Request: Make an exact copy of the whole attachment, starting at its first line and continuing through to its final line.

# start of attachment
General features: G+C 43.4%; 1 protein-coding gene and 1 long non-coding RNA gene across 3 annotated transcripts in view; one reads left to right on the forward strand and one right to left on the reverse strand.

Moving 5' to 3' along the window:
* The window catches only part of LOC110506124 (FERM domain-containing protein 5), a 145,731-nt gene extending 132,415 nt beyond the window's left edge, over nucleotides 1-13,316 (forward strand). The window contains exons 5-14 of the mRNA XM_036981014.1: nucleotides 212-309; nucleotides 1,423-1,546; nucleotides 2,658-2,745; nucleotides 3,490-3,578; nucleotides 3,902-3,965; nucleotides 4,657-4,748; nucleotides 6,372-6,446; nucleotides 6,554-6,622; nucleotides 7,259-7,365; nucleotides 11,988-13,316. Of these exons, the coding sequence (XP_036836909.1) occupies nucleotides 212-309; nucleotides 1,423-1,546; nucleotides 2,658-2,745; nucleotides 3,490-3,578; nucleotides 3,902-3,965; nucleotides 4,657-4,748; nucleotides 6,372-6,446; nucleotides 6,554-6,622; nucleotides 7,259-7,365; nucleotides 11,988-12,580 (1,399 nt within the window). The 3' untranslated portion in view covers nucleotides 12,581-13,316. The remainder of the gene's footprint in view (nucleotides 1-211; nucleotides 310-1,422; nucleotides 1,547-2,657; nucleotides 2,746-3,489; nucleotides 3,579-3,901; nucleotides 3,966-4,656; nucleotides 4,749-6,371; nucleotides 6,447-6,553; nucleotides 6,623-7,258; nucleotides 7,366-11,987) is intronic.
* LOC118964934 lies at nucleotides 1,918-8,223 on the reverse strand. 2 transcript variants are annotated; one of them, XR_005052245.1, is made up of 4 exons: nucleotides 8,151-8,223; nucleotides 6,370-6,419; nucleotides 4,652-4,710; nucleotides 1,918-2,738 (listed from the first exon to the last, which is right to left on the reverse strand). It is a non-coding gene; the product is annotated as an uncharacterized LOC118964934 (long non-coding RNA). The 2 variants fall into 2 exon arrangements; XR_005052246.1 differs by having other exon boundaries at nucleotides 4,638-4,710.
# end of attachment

General features: G+C 43.4%; 1 protein-coding gene and 1 long non-coding RNA gene across 3 annotated transcripts in view; one reads left to right on the forward strand and one right to left on the reverse strand.

Moving 5' to 3' along the window:
* The window catches only part of LOC110506124 (FERM domain-containing protein 5), a 145,731-nt gene extending 132,415 nt beyond the window's left edge, over nucleotides 1-13,316 (forward strand). The window contains exons 5-14 of the mRNA XM_036981014.1: nucleotides 212-309; nucleotides 1,423-1,546; nucleotides 2,658-2,745; nucleotides 3,490-3,578; nucleotides 3,902-3,965; nucleotides 4,657-4,748; nucleotides 6,372-6,446; nucleotides 6,554-6,622; nucleotides 7,259-7,365; nucleotides 11,988-13,316. Of these exons, the coding sequence (XP_036836909.1) occupies nucleotides 212-309; nucleotides 1,423-1,546; nucleotides 2,658-2,745; nucleotides 3,490-3,578; nucleotides 3,902-3,965; nucleotides 4,657-4,748; nucleotides 6,372-6,446; nucleotides 6,554-6,622; nucleotides 7,259-7,365; nucleotides 11,988-12,580 (1,399 nt within the window). The 3' untranslated portion in view covers nucleotides 12,581-13,316. The remainder of the gene's footprint in view (nucleotides 1-211; nucleotides 310-1,422; nucleotides 1,547-2,657; nucleotides 2,746-3,489; nucleotides 3,579-3,901; nucleotides 3,966-4,656; nucleotides 4,749-6,371; nucleotides 6,447-6,553; nucleotides 6,623-7,258; nucleotides 7,366-11,987) is intronic.
* LOC118964934 lies at nucleotides 1,918-8,223 on the reverse strand. 2 transcript variants are annotated; one of them, XR_005052245.1, is made up of 4 exons: nucleotides 8,151-8,223; nucleotides 6,370-6,419; nucleotides 4,652-4,710; nucleotides 1,918-2,738 (listed from the first exon to the last, which is right to left on the reverse strand). It is a non-coding gene; the product is annotated as an uncharacterized LOC118964934 (long non-coding RNA). The 2 variants fall into 2 exon arrangements; XR_005052246.1 differs by having other exon boundaries at nucleotides 4,638-4,710.